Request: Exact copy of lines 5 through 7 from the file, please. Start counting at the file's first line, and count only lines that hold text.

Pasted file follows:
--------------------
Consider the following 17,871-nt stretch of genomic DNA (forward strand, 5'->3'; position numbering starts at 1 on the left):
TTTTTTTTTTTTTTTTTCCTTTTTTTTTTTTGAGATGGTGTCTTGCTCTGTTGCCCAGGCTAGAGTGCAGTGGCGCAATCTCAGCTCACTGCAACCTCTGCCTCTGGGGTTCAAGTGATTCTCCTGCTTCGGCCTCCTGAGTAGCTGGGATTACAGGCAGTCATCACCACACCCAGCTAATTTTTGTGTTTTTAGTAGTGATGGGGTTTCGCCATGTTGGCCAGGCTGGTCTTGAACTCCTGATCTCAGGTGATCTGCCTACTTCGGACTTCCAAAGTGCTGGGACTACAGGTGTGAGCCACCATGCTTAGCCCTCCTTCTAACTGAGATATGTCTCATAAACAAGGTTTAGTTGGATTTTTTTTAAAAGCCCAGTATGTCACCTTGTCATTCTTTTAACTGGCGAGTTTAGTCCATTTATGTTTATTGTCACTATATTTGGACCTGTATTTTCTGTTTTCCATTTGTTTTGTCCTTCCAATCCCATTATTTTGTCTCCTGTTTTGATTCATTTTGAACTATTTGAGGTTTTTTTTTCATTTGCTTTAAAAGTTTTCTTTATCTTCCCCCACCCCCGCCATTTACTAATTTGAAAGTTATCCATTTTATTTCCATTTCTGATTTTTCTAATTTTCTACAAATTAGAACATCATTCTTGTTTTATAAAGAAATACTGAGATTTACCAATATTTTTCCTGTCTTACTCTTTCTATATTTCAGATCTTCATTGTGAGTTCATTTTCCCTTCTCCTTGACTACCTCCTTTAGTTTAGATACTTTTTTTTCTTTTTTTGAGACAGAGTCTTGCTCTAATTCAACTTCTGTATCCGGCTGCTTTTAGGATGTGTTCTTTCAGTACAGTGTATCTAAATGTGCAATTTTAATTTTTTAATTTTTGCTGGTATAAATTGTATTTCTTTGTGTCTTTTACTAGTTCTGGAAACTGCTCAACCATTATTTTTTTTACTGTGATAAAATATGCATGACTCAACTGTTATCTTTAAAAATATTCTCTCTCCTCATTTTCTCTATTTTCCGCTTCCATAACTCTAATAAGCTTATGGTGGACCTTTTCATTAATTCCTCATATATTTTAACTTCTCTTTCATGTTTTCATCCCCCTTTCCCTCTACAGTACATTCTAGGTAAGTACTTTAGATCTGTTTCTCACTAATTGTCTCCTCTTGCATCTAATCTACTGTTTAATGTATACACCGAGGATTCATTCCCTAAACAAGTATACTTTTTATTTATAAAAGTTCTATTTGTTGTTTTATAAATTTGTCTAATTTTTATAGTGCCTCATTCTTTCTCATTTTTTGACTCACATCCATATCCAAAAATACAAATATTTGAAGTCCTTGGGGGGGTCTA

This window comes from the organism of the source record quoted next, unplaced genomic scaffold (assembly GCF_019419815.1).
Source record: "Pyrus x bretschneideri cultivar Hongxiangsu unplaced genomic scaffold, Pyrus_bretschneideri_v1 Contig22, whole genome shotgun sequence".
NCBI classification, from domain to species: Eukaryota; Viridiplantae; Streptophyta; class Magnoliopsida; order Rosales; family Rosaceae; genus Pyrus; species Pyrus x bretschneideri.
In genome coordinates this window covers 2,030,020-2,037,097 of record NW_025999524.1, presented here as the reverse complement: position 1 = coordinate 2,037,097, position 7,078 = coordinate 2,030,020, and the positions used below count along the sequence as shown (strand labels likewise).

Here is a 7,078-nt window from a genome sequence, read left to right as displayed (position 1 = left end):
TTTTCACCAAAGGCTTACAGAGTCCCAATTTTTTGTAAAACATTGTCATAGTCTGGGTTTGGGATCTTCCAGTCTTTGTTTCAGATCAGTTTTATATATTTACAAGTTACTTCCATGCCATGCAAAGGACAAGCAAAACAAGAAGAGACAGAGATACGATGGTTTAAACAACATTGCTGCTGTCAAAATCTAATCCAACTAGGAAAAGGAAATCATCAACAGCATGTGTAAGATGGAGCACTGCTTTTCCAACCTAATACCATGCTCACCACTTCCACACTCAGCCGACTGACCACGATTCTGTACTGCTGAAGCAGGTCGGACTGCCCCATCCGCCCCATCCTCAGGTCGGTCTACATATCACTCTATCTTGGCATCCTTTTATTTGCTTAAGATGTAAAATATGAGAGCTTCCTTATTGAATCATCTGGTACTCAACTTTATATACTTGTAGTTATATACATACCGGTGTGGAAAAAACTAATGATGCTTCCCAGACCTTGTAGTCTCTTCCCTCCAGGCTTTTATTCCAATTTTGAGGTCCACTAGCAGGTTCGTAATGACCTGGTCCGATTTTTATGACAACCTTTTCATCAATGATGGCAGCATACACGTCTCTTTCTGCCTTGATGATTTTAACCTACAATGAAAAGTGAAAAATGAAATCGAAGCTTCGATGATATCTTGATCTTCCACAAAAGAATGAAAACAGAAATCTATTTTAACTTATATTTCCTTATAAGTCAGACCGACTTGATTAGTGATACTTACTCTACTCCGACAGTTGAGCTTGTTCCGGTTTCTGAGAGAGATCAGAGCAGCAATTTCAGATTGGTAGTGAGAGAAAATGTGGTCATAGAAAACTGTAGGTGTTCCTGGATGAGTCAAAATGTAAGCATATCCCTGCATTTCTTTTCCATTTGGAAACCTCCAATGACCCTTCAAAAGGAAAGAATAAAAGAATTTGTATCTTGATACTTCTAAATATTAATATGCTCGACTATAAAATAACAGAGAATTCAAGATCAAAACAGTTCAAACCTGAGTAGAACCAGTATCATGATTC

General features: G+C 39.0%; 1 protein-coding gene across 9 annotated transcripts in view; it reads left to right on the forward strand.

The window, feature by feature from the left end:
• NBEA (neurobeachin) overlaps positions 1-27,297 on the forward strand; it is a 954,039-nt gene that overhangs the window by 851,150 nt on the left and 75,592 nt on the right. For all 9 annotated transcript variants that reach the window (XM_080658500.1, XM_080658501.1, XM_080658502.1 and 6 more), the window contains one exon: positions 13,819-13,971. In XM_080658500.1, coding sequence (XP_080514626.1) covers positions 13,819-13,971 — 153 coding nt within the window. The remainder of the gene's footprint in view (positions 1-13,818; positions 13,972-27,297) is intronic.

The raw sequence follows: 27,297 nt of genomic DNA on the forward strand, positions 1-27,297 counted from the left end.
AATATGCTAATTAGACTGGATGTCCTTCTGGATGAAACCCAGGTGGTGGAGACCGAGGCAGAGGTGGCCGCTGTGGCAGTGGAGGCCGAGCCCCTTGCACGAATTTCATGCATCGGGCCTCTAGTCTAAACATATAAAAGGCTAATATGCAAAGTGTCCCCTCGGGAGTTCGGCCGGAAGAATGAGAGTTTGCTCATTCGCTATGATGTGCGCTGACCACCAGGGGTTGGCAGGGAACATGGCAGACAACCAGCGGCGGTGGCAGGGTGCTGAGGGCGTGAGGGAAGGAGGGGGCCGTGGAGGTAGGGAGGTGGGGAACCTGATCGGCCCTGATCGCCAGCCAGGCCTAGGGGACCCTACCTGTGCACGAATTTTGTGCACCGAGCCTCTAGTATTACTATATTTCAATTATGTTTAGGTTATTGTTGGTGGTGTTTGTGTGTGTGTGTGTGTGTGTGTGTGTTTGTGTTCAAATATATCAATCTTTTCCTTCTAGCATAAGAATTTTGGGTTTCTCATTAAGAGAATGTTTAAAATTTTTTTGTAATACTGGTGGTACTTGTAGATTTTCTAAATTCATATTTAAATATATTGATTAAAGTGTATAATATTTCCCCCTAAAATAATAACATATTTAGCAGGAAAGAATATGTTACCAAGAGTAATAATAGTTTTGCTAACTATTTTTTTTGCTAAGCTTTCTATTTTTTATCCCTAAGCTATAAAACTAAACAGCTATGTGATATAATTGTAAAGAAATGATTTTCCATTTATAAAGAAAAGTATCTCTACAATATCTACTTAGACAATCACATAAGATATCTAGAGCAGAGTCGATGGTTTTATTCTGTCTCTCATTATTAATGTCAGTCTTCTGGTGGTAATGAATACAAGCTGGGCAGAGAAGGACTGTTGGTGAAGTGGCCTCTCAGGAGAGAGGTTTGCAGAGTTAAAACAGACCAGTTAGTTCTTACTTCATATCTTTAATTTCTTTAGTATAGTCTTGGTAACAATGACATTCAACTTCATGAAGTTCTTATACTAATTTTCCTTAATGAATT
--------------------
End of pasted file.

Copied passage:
NCBI classification, from domain to species: Eukaryota; Viridiplantae; Streptophyta; class Magnoliopsida; order Rosales; family Rosaceae; genus Pyrus; species Pyrus x bretschneideri.
In genome coordinates this window covers 2,030,020-2,037,097 of record NW_025999524.1, presented here as the reverse complement: position 1 = coordinate 2,037,097, position 7,078 = coordinate 2,030,020, and the positions used below count along the sequence as shown (strand labels likewise).

Here is a 7,078-nt window from a genome sequence, read left to right as displayed (position 1 = left end):